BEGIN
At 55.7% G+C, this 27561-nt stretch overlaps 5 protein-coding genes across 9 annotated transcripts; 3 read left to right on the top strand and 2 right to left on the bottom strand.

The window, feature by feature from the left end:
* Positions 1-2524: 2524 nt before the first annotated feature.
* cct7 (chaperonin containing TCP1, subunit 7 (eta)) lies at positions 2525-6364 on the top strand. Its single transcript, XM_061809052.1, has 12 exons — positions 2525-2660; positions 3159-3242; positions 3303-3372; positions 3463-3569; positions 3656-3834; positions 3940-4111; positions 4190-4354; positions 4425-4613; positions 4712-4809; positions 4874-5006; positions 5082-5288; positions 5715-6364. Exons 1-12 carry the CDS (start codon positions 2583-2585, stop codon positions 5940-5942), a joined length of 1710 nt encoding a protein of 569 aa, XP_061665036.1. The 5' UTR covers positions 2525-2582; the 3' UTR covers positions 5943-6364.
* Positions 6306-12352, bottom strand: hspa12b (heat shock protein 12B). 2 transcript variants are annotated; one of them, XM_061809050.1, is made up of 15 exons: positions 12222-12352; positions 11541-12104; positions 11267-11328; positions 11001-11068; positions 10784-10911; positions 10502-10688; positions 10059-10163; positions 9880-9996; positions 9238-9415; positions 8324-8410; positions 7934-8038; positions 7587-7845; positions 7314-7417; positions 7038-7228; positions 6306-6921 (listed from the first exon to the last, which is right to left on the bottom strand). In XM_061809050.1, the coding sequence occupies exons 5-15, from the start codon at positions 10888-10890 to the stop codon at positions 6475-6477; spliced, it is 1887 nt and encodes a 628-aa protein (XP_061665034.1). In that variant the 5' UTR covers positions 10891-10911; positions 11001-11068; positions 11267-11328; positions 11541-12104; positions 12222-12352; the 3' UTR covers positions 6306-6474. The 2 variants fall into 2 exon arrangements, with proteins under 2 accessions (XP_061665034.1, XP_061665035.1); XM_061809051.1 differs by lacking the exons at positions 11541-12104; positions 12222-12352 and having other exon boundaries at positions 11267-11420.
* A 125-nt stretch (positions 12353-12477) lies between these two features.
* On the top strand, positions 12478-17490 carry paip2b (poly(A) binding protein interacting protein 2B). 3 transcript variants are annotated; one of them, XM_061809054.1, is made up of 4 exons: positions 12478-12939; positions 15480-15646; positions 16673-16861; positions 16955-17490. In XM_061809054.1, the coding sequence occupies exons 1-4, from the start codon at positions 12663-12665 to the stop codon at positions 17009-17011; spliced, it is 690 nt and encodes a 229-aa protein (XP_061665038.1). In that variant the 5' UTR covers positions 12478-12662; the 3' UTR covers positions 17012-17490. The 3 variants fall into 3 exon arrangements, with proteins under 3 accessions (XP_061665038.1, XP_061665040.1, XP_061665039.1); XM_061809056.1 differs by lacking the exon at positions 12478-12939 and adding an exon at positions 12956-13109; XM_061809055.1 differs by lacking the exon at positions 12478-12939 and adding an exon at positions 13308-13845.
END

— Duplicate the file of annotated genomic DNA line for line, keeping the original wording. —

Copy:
At 55.7% G+C, this 27561-nt stretch overlaps 5 protein-coding genes across 9 annotated transcripts; 3 read left to right on the top strand and 2 right to left on the bottom strand.

The window, feature by feature from the left end:
* Positions 1-2524: 2524 nt before the first annotated feature.
* cct7 (chaperonin containing TCP1, subunit 7 (eta)) lies at positions 2525-6364 on the top strand. Its single transcript, XM_061809052.1, has 12 exons — positions 2525-2660; positions 3159-3242; positions 3303-3372; positions 3463-3569; positions 3656-3834; positions 3940-4111; positions 4190-4354; positions 4425-4613; positions 4712-4809; positions 4874-5006; positions 5082-5288; positions 5715-6364. Exons 1-12 carry the CDS (start codon positions 2583-2585, stop codon positions 5940-5942), a joined length of 1710 nt encoding a protein of 569 aa, XP_061665036.1. The 5' UTR covers positions 2525-2582; the 3' UTR covers positions 5943-6364.
* Positions 6306-12352, bottom strand: hspa12b (heat shock protein 12B). 2 transcript variants are annotated; one of them, XM_061809050.1, is made up of 15 exons: positions 12222-12352; positions 11541-12104; positions 11267-11328; positions 11001-11068; positions 10784-10911; positions 10502-10688; positions 10059-10163; positions 9880-9996; positions 9238-9415; positions 8324-8410; positions 7934-8038; positions 7587-7845; positions 7314-7417; positions 7038-7228; positions 6306-6921 (listed from the first exon to the last, which is right to left on the bottom strand). In XM_061809050.1, the coding sequence occupies exons 5-15, from the start codon at positions 10888-10890 to the stop codon at positions 6475-6477; spliced, it is 1887 nt and encodes a 628-aa protein (XP_061665034.1). In that variant the 5' UTR covers positions 10891-10911; positions 11001-11068; positions 11267-11328; positions 11541-12104; positions 12222-12352; the 3' UTR covers positions 6306-6474. The 2 variants fall into 2 exon arrangements, with proteins under 2 accessions (XP_061665034.1, XP_061665035.1); XM_061809051.1 differs by lacking the exons at positions 11541-12104; positions 12222-12352 and having other exon boundaries at positions 11267-11420.
* A 125-nt stretch (positions 12353-12477) lies between these two features.
* On the top strand, positions 12478-17490 carry paip2b (poly(A) binding protein interacting protein 2B). 3 transcript variants are annotated; one of them, XM_061809054.1, is made up of 4 exons: positions 12478-12939; positions 15480-15646; positions 16673-16861; positions 16955-17490. In XM_061809054.1, the coding sequence occupies exons 1-4, from the start codon at positions 12663-12665 to the stop codon at positions 17009-17011; spliced, it is 690 nt and encodes a 229-aa protein (XP_061665038.1). In that variant the 5' UTR covers positions 12478-12662; the 3' UTR covers positions 17012-17490. The 3 variants fall into 3 exon arrangements, with proteins under 3 accessions (XP_061665038.1, XP_061665040.1, XP_061665039.1); XM_061809056.1 differs by lacking the exon at positions 12478-12939 and adding an exon at positions 12956-13109; XM_061809055.1 differs by lacking the exon at positions 12478-12939 and adding an exon at positions 13308-13845.